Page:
Rain. Snow. Melt. That has been the regular rhythm of the winter season so far around the state of Missouri. With such rapid fluctuation between temperatures, road and bridge crews have seen some struggle with keeping up with the ever-changing conditions.

Rain. Snow. Melt. That has been the regular rhythm of the winter season so far around the state of Missouri. With such rapid fluctuation between temperatures, road and bridge crews have seen some struggle with keeping up with the ever-changing conditions.

Patrick Wolf, Camden County Road and Bridge Administrator, says that between the flooding and the ice, it’s been a rough season for the department. He says they just had to order a new load of salt to make up for their usage, which comes from St. Louis. He says they have been trying to pretreat roads as much as possible to bypass some slick conditions, but the changing temps make it hard to predict what is needed.

Currently, the county keeps around 1,100 tons of salt between three different storage locations. Wolf says they try to keep stock balanced throughout the winter season, so that they can purchase in the spring when prices are lower.

Gravel roads have taken a hit this year, as the constant freezing and thawing is causing many potholes to form. This is also seen in the paved roads throughout the county. The county currently stations 19 plows to care for nearly 420 miles of road. When roads are slick, the county prioritizes high traffic areas and then moves within that same area to get to backroads.

Bill Jefferies, Camdenton Director of Public Works, says that Camdenton itself has been able to manage better than the county as a whole. He says few problems have come this season and all roads are in good condition. When the spring comes, he says they expect some potholes to pop up, but nothing or urgent concern is currently present.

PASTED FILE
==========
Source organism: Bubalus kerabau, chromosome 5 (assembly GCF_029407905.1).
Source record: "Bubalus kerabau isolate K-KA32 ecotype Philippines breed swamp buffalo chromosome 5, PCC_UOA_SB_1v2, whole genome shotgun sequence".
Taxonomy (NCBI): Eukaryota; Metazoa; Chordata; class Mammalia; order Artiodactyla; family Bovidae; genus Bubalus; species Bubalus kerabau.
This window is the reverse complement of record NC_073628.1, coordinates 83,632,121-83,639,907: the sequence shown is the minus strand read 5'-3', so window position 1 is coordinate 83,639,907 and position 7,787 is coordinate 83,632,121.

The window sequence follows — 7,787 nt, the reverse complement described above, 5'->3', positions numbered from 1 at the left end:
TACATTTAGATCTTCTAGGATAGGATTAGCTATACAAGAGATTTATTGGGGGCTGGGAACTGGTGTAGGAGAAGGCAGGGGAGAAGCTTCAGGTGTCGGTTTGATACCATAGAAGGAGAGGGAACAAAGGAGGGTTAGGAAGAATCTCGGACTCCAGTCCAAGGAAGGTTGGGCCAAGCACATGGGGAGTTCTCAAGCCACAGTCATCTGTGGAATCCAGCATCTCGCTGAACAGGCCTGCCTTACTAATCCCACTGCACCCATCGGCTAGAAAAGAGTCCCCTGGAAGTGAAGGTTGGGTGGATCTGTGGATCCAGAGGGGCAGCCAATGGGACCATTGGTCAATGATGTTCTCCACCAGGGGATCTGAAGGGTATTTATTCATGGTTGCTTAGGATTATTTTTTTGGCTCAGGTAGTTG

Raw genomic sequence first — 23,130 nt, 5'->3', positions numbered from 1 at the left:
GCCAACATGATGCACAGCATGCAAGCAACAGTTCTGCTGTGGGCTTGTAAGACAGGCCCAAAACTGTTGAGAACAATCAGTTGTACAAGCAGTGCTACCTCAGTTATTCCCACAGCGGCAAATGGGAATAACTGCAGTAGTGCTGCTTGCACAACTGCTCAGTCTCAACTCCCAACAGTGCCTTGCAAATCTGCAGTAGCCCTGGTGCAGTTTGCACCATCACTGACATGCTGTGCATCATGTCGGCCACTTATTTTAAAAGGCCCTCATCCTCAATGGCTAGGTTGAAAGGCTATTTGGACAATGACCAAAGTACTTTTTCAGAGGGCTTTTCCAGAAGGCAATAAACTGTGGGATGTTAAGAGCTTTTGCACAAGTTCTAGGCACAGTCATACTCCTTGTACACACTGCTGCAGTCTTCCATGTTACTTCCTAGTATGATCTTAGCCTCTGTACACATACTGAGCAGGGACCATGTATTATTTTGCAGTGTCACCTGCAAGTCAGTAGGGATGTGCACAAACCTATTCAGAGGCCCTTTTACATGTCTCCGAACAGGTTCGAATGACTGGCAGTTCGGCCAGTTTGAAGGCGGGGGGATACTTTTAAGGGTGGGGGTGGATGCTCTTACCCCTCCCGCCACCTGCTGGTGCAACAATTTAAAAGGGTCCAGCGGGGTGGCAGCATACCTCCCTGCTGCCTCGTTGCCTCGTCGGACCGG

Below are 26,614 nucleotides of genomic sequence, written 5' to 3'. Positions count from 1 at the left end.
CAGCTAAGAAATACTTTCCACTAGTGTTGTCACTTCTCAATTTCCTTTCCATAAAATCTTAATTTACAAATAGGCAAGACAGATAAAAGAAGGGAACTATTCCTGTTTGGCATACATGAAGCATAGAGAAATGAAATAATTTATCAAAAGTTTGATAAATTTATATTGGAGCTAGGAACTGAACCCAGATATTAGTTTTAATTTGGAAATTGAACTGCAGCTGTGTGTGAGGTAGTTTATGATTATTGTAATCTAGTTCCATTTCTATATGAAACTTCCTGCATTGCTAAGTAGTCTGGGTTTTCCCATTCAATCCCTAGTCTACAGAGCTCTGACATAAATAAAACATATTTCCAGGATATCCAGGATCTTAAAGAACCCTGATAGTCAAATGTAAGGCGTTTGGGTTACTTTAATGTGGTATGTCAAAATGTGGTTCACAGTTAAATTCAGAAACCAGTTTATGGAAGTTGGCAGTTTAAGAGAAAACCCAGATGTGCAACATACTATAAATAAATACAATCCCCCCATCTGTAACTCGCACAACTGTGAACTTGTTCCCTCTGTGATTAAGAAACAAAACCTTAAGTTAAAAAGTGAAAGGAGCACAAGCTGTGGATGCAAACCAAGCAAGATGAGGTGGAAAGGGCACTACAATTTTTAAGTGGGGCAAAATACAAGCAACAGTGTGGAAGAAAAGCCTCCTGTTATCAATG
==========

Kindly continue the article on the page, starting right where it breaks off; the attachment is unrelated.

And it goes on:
Camdenton only stocks 320 tons of salt, and Jefferies says they have gone through 50 tons so far. The city houses five plow trucks, all of which are in good condition and are only receiving minor repairs at this time, if any.

Looking at the entire state, MoDOT Area Engineer Bob Lynch says they believe their winter resources are looking good to last the remainder of the season. If need be, the state has budgeted enough to request more materials, but Lynch is confident in their current stock, especially looking at the lake area.

So far, he says the state has seen normal amounts of wear on the roads, though I-44 in Laclede County has taken considerable damage. There have also been roads throughout the Columbia area that are high on the state’s priority list. Overall, it’s been a fairly typical season for the state.

Lynch says the state works alongside the national weather service to predict storms that may come throughout the month. This helps them keep estimates of salt and vehicle use in check and keeps them always prepared.

"We can plan for what we need between now and Spring with confidence,” Lynch said.